The Modernizing Opioid Treatment Access Act: Good Step in the Right Direction. It Should Go Further.

By Jeffrey Singer — Mar 24, 2023
While they could have gone even further, Senators Markey and Paul, and Representatives Norcross and Bacon deserve praise for stepping outside the box to address opioid addiction and overdoses.

The government’s approach toward treating people with substance use disorder is degrading and dehumanizing. It stigmatizes people who are suffering from a compulsive behavioral disorder. We don’t treat people with other physical or mental health disorders this way.

In fact, roughly 3 million people in the U.S. suffer from opioid use disorder. More than 500,000 are dependent on heroin. Yet only 400,000 Americans are accessing methadone treatment.

But with overdose deaths exceeding 100,000 per year and roughly 90 percent involving illicit fentanyl, some lawmakers in Congress are finally starting to think outside the box. Last year, Senators Edward D. Markey (D‑MA) and Rand Paul (R‑KY) and Representatives Donald Norcross (D‑NJ) and Don Bacon (R‑NE) introduced legislation that would have allowed some physicians to prescribe take‐​home methadone to patients with substance use disorder, as physicians have been doing for more than 50 years in the U.K., Canada, and Australia. The bill failed to pass in the 117th Congress.

On March 6, 2023, the same authors reintroduced the Modernizing Opioid Treatment Access Act in the new Congress, which is essentially identical to last year’s bill.

While doctors can and do prescribe methadone for pain, the Drug Enforcement Administration (DEA) and the Substance Abuse and Mental Health Services Administration (SAMHSA) impose stringent regulations on methadone treatment for addiction. Patients must travel daily — sometimes long distances — to Opioid Treatment Programs (OTPs), queue up outside the OTPs, and take the methadone in the presence of clinic staff.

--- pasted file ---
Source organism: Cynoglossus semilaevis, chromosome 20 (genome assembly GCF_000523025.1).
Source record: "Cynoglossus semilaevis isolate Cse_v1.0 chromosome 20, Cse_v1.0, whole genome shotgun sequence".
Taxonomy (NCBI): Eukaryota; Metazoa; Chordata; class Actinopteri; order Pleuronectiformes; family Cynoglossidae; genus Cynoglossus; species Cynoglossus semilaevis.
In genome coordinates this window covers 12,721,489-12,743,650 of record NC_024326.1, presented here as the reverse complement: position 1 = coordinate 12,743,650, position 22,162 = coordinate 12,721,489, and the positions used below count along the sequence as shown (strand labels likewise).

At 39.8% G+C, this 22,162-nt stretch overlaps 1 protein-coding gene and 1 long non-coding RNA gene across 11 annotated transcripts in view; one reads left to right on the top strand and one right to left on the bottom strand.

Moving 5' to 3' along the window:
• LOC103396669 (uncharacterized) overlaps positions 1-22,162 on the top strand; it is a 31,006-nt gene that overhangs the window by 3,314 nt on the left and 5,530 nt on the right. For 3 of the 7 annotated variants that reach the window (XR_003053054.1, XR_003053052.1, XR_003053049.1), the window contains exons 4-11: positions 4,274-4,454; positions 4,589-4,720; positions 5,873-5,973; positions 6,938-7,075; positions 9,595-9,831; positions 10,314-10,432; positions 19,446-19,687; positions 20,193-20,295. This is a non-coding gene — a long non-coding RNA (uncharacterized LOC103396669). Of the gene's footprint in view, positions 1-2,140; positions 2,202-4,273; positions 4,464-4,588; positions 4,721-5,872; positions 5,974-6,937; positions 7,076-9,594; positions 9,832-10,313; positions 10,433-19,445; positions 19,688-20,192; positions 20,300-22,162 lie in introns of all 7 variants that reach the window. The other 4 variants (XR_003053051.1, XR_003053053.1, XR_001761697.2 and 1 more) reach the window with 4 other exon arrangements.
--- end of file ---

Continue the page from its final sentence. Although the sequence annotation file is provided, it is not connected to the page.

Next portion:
DEA’s and SAMHSA’s onerous regulations make it difficult for organizations to start and maintain OTPs. These organizations must also battle local NIMBYism, as people don’t want centers that “attract drug addicts” in their communities. As a result, a quarter of the U.S. population lacks an OTP in their county. There are no OTPs at all in the state of Wyoming.

During the COVID public health emergency, SAMHSA relaxed several regulations so people with substance use disorder could access these medications while minimizing the risk of contracting the virus. For example, SAMHSA allowed OTPs to give a 28‐ day supply of take‐​home methadone to “stable” patients and a 14‐​day supply to “less stable” patients.

Further, the agency permitted OTPs to operate vans that can go out to the patients where they live. To deal with pandemic-related OTP staffing problems, SAMHSA allowed people to receive “interim treatment” from OTPs (daily methadone but without the counseling and other services typically offered by OTPs) for up to 180 days. SAMHSA allowed certain OTP follow-up visits to use telemedicine.

In July 2022, a study published in JAMA Psychiatry by researchers led by the National Institute on Drug Abuse, National Institutes of Health, and the Centers for Disease Control and Prevention reported that the emergency take-home methadone program “was not associated with harms” and “add[ed] evidence to support take-home treatment for opioid use disorder.”

After numerous reports that the relaxed regulations did not result in misuse or diversion of methadone into the black market, SAMHSA decided to extend the relaxed rules until one year after the President officially declared the public health emergency over.

On December 16, 2022, SAMHSA published a Notice of Proposed Rulemaking (NPRM) and solicited comments. The NPRM would make all the emergency measures permanent.

I submitted my comment to the agency. In it, I argued the relaxed rules were a step in the right direction, but that I and many others have long argued that health care practitioners—especially primary care providers interested in treating substance use disorder—should be allowed to prescribe take-home methadone to treat their patients with substance use disorder as they have been doing for decades in other countries.